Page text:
The mementos of Westmont

Sydney Abraham, Staff Writer

A 25-year-old pizza box, old notebooks, jars of sticky notes, spices, and a stuffed cat; these are just a few of the objects passed down through the years between Resident Assistants (RAs) at Westmont. Each year during an RA event called “Pass the Torch,” the current RAs of each dorm building initiate and “pass the torch” to the incoming RAs who will take their place the following year. The “Pass the Torch” event includes various activities, challenges and advice-giving. The event also includes passing down mementos from specific sections.

The mementos of Clark (Sofia Pela)

For the current Clark RAs, “Pass the Torch” did not happen for them last spring due to the pandemic, and the majority of Clark RAs were not aware of the mementos until they attended a RA staff meeting a couple of weeks ago. “I was kind of sad that I didn’t find out about the mementos earlier, and that I wasn’t able to spend more time with my item this year,” stated Annika Britton, the RA of Clark P. Clark P’s memento is a notebook filled with advice, poems and letters from past RAs and residents from Clark P. The earliest note is dated 2014. “Even though I didn’t receive the notebook until it was in participation of giving it to next year’s staff, I was excited to be a part of the history of Clark,” explained Britton.

Although Britton does not have a specific favorite part of the notebook, she is intrigued by “the general vibe it gives off, and how Clark P is a special place. I thought that was sweet.” 

When contributing her own note, Britton took inspiration from past letters. “Some of the other ones had poems with different words that started with the letter P, like Clark P is for party, personality, so I did a similar thing like that, and how P is for pandemic and I put six advice points and talked about how this year has been really hard …  I want to be real for future students who are looking back and may be going through similar struggles. I also added some fun doodles,” Britton explained. 

A doodle of a dragon-like character titled “Trogdor the Burninator” can also be found on the inside of a Domino’s pizza box inscribed with names, years and even a note describing the Tea Fire. The earliest date found on the pizza box is 1995-96, and the top of the box has white duck tape in the shape of an H to symbolize Clark H.

“I’m honestly surprised that nobody just picks this [box] up and throws it away, and that it has lasted this long,” stated Luke Morse, the current RA of Clark H. Due to the absence and delay of the “Pass the Torch” event, Morse also expressed regret at not knowing about the box sooner. “I was kind of bummed that I spent this whole year without knowing about it, and then found out about all these names written on it, and it’s really just a great piece of history … taking a piece of trash, and turning it into history is really neat …  and the aesthetic of the 90s Domino[‘s] logo is just super classic,” stated Morse.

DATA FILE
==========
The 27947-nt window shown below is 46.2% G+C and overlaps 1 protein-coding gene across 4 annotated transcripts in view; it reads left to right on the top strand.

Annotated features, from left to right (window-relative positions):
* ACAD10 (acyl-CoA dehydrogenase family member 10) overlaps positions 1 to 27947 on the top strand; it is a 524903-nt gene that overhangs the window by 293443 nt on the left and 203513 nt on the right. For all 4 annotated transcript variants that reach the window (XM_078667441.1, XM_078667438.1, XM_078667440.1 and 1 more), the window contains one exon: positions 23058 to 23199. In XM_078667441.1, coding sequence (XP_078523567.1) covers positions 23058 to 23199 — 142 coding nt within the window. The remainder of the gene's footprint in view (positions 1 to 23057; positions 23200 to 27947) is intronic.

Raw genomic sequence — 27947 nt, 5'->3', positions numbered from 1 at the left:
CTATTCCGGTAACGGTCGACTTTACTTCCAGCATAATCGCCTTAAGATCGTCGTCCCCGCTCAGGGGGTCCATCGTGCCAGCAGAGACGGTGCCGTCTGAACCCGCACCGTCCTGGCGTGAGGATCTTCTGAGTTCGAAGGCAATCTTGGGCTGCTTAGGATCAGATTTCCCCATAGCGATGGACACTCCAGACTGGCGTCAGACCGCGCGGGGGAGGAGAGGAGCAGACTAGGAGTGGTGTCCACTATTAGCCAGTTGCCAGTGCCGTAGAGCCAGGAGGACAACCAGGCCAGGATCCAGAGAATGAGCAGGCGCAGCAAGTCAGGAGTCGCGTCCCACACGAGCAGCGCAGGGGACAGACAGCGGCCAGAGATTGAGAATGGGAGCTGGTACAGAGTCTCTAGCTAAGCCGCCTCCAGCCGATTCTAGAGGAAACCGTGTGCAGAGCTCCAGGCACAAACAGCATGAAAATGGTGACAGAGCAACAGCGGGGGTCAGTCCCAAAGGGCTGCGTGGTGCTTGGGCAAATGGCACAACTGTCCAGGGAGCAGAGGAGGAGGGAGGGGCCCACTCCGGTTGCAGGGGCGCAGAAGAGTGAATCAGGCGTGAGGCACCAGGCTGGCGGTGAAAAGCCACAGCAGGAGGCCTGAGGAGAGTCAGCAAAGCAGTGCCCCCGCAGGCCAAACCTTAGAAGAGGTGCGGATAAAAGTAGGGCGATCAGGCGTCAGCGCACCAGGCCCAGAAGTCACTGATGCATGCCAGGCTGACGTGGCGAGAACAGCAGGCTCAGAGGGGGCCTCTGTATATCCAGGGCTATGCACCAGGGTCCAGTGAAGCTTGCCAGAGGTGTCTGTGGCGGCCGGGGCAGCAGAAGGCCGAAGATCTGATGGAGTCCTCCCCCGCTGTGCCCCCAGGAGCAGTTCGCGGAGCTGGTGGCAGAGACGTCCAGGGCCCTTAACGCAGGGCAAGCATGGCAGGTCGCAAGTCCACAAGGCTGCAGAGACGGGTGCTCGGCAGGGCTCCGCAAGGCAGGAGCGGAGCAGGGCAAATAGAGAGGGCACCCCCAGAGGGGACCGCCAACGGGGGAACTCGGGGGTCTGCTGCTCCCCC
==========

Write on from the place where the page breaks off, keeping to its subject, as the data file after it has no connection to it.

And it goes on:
RAs immortalized in section mementos

The 25-year-old pizza box has been fairly well preserved over time, and also contains a note describing how a previous RA took the box home with them for a while during the Tea Fire because he did not want the box to get burned up when Clark was on fire. “This box has been through a lot,” Morse said.

Down on lower campus, GLC RAs are also participating in the “Pass the Torch Event.” The GLC North first floor RA, Simon Janzen recently passed on their torch, an ever-growing bag of spices, to next year’s RA, Cade Petrie. Janzen explained that residents of the North’s first floor usually use the spices as a communal supply. However, due to the pandemic, residents have not been able to use the spices this year. Petrie expressed excitement at adding to the supply and for allowing residents to use it again.

Two notebooks representing the third and fourth floor can also be found in Emerson. “I would describe it as a patchwork quilt of pages,” stated Rachel Pace, the current RA of Emerson’s third floor. “You could just see how everyone brought their own little flair to the journal, each page was in a different marker, and everybody signed it differently. Some people put different backgrounds, some people put in little pockets with notes inside … it was just sweet to see how each person’s personality came out in each of the things,” Pace stated. Pace described how previous notes found in the journal included advice and experiences. One past RA even wrote how to survive being an Emerson RA in the format of a recipe.

GLCN RA Simon Janzen (left) passes on spice collection to next RA Cade Petrie (right) (Wesley Brown)

Pace’s favorite part of the journal was from one previous RA, “who, you could tell, had been adding things to the journal throughout the year, and really putting time into it … I thought it was really sweet that there was this object out there that I had never known about and how people had taken the time to keep this memento and keep this sort of legacy alive.” Both Pace and Britton have since passed on the journals to next year’s incoming RAs.

“I would want future RAs to know that there is this symbol of our section … because of the pandemic, I don’t even know if the RA last year knew about it,” stated Morse. For students who want to know more about this part of Westmont’s history, asking the RAs or Resident Directors is an excellent start.

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